STEICHEN AT WAR, by Christopher Phillips (Abrams, $40). Edward Steichen, the legendary photographer for Vanity Fair, Vogue and Life "retired" in 1938. With the American entry into World War II, he tried at age 62 to enlist in the Navy. A perceptive officer looked at his papers and boggled: a World War I commission as lieutenant colonel in the Army Signal Corps, a personal commendation from Gen. Pershing, and the Croix de Guerre. The Navy, ever alive to the value of publicity, promptly commissioned Steichen and set up, under his command, the Naval Aviation Photographic Unit, a talented crew of former Life, Look and press photographers personally recruited by Steichen. The result, today, is 15,000 spectacular prints and negatives in the National Archives, from which Christopher Phillips has here selected more than 200 duotones. The photographs and the accompanying narrative form a beautiful and moving tribute to all the gallant men who went off to the Pacific war in the carrier task forces.
THE NATURE OF WAR, by John Keegan and Joseph Darracott (Holt, Rinehart and Winston, $37.50). No finer introduction to the subject of the warrior and his world could exist than this book. John Keegan is senior lecturer in war studies at the Royal Military Academy at Sandhurst, and Joseph Darracott is the keeper of the department of art at the Imperial War Museum in London. Keegan, whose recent The Face of War will very likely become a military history classic, writes more movingly about combat than anyone not a poet. Darracott has combed the museums of three continents for the best of military art to illustrate Keegan's text: Durer's Four Horsemen of the Apocalypse, Goya's cartoons of Napoleon's atrocities in Spain, Picasso's Guernica, they are all here. Keegan, by no means a drum-and-trumpet man, describes war in Western history--"the unspeakable litany of carnage"--from the aspects of peace, outbreak, heroes and leaders, campaigns, sieges, battles, Armageddon, surrender. His conclusion: just as the balance of terror is making European war obsolete, the prospect in the Third World is for sharper and more terrible wars. One closes this book-- dedicated to "the vision of peace"--with a sense of foreboding but with admiration for the way the authors have handled their subject.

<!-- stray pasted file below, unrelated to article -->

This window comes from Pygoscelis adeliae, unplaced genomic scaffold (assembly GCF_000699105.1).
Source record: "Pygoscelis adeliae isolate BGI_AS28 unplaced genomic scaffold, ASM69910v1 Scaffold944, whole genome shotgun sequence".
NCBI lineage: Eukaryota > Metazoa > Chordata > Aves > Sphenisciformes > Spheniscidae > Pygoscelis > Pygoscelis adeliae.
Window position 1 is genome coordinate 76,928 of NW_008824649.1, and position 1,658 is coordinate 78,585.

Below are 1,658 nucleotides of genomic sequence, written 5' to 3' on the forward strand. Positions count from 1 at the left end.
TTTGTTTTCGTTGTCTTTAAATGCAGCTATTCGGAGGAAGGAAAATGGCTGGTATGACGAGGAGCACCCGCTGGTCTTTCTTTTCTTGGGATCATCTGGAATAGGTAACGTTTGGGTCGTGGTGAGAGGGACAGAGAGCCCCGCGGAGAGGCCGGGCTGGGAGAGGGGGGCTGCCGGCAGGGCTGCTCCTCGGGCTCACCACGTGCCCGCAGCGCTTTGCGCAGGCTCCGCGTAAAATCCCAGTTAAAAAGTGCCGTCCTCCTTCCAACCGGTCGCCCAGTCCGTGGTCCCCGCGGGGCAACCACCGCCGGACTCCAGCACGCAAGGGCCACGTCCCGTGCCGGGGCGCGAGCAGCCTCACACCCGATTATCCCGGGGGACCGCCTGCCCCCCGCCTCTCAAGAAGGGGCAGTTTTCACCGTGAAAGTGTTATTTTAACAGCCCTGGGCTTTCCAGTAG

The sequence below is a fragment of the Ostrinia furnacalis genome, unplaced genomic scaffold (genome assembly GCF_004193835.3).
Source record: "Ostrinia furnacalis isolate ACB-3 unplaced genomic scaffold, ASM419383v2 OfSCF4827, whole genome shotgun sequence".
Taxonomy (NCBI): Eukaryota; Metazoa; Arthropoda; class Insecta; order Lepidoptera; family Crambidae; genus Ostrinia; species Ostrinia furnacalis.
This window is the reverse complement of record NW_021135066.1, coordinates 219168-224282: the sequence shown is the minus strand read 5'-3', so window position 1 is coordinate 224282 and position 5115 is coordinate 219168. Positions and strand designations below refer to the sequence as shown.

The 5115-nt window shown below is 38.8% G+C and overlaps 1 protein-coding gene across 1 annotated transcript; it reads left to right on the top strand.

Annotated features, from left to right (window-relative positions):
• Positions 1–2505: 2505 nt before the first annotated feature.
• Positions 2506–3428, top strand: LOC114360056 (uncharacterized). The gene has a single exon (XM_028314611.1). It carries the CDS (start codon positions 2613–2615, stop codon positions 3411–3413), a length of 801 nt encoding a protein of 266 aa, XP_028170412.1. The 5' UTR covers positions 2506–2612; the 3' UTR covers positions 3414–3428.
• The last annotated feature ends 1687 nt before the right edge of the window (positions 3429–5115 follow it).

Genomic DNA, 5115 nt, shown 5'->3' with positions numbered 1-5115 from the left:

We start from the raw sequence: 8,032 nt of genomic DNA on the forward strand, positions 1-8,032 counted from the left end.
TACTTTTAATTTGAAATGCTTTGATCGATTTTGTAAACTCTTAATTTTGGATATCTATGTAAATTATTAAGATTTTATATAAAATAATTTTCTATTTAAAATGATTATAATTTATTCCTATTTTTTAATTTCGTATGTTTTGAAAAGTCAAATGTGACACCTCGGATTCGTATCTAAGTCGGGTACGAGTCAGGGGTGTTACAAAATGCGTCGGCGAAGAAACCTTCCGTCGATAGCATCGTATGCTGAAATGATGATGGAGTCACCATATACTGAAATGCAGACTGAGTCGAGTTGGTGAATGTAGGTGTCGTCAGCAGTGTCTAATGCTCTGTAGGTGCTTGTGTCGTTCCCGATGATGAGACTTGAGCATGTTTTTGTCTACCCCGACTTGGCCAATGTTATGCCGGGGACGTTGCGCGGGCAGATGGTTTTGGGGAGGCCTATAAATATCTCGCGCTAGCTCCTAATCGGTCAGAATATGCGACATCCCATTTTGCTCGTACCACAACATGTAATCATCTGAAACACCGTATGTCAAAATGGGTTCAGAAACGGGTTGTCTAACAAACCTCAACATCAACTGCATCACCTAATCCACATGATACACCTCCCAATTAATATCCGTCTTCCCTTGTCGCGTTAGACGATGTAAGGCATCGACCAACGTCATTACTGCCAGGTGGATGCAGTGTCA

FAMOUS SEA BATTLES, by David Howarth (Little, Brown, $22.50). War at sea, from the Spanish Armada to Leyte Gulf, is David Howarth's subject in this handsomely illustrated book. The illustrations necessarily overpower the text, and the point of view is perhaps overly British, but after all it was Nelson who said, "No captain can do very wrong if he places his ship alongside that of an enemy." Helpful diagrams explain the tactics of the sea fights. Is there an aspiring admiral or an armchair Nimitz in your family? Pipe him aboard with this book.